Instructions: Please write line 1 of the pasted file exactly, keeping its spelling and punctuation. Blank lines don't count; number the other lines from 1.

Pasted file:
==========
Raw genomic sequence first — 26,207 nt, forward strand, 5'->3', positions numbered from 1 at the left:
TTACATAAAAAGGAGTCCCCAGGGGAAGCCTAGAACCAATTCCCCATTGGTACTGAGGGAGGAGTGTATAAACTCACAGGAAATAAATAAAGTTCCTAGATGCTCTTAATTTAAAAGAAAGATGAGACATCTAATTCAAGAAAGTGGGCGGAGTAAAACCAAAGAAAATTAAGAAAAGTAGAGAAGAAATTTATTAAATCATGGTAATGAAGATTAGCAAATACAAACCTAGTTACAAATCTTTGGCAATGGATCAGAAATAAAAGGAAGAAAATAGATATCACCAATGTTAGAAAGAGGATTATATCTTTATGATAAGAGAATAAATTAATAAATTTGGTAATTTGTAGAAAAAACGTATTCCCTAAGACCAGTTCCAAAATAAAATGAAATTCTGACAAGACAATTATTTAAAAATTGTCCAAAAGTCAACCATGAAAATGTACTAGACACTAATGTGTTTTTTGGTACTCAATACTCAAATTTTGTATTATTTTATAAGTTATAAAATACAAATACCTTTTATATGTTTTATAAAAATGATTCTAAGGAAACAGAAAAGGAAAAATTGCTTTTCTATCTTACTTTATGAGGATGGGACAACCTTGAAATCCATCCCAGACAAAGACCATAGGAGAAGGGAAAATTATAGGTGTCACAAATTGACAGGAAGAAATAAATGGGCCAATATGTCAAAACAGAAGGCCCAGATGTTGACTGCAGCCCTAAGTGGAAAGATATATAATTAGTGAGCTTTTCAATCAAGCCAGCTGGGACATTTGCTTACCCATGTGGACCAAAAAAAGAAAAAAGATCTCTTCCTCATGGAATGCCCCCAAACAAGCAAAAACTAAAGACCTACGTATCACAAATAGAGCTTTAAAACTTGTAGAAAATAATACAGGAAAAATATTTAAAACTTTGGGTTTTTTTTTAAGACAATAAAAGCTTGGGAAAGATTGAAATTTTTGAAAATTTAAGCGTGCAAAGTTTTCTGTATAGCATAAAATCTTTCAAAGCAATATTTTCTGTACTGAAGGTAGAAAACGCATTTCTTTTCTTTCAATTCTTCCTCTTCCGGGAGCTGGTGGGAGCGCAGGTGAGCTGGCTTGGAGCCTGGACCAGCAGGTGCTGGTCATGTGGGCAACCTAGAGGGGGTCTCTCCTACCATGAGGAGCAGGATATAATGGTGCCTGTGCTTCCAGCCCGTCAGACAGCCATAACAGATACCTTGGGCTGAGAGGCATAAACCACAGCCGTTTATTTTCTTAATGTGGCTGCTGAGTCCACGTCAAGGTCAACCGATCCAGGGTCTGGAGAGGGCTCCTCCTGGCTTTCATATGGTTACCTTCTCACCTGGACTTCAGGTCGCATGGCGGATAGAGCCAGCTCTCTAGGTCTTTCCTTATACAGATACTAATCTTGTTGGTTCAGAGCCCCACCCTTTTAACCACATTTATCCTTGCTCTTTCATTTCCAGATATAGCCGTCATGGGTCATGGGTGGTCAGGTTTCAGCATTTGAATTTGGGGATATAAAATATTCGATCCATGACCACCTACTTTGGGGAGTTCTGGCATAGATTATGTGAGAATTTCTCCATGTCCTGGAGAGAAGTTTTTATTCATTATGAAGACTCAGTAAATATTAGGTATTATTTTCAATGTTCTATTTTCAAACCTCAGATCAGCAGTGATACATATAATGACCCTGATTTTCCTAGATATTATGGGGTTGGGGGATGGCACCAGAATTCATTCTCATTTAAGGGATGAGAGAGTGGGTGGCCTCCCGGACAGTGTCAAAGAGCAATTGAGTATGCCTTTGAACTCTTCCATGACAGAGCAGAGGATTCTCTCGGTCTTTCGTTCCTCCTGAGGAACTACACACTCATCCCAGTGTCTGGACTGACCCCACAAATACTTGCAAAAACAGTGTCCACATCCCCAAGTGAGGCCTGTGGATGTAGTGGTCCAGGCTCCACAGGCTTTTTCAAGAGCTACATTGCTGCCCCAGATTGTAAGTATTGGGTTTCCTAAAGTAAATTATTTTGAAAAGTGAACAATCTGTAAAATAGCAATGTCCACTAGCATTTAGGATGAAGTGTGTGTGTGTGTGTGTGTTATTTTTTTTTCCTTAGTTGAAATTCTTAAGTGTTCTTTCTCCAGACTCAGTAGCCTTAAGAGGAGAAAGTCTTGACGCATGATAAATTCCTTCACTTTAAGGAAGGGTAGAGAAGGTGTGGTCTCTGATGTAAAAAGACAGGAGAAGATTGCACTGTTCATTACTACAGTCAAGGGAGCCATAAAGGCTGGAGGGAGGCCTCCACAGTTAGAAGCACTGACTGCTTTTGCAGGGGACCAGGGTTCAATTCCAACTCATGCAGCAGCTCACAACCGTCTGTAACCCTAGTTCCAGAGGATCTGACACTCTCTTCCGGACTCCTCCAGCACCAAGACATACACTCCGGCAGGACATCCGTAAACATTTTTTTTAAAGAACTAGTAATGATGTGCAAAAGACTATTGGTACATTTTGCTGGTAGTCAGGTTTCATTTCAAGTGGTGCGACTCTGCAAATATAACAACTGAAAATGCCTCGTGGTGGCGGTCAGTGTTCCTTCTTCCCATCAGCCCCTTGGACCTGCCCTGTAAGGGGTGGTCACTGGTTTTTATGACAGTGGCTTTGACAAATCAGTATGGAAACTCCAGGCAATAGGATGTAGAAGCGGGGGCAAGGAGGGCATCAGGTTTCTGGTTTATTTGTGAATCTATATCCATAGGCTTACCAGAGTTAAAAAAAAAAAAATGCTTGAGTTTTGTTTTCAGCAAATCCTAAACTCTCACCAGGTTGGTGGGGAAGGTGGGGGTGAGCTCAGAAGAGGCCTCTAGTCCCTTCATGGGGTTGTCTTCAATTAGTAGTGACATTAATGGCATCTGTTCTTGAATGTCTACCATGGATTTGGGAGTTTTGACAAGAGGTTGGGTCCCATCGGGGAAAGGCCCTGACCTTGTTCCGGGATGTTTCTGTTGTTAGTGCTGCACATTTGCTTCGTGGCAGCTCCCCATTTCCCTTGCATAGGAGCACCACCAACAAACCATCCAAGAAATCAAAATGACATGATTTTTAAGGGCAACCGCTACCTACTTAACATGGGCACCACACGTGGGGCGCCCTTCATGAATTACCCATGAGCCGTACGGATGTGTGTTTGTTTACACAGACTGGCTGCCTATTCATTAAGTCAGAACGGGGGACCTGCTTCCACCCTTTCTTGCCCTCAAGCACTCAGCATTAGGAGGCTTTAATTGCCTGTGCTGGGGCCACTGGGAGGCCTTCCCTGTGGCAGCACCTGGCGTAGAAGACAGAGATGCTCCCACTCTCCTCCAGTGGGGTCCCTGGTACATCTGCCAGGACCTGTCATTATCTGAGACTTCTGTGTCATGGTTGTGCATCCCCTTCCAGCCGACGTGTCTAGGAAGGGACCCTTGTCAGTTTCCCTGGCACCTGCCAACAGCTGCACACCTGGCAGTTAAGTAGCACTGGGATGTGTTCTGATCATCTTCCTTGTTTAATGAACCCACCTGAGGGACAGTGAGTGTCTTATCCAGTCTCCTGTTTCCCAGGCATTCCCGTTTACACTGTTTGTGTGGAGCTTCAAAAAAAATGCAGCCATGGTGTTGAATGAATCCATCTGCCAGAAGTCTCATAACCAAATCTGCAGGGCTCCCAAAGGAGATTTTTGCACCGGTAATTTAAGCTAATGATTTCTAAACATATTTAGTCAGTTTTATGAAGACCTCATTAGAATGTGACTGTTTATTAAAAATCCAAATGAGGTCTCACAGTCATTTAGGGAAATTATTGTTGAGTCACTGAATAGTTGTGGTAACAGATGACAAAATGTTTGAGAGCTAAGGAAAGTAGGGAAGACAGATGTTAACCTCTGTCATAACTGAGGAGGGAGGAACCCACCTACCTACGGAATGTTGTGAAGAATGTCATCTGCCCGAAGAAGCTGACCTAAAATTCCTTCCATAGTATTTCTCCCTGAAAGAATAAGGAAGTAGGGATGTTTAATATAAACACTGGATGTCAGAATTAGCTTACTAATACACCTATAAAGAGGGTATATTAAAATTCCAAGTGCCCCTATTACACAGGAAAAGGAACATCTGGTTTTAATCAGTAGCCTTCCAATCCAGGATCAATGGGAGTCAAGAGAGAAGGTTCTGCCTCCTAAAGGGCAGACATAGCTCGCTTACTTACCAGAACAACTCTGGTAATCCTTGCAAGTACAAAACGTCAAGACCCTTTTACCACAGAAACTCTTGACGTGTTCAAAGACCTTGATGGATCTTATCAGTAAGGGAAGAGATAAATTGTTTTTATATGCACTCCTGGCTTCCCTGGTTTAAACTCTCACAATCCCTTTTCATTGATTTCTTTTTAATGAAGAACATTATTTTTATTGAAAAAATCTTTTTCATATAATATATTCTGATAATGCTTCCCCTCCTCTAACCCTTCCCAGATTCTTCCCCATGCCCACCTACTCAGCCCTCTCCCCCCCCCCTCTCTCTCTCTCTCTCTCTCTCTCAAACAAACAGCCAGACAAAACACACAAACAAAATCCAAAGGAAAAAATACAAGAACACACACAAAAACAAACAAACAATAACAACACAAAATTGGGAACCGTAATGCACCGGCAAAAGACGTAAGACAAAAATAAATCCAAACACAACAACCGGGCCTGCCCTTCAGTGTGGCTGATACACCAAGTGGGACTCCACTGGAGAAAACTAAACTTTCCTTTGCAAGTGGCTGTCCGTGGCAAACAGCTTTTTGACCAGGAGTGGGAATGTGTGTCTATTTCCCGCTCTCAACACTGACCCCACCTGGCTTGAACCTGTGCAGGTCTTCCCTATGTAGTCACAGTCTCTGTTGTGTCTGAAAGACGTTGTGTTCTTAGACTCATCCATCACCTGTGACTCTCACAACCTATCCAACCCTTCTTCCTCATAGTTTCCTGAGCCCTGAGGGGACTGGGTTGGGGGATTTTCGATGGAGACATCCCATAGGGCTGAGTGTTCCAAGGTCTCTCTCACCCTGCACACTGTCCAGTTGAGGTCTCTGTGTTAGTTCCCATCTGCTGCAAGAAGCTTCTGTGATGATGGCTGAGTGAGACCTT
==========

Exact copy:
Raw genomic sequence first — 26,207 nt, forward strand, 5'->3', positions numbered from 1 at the left: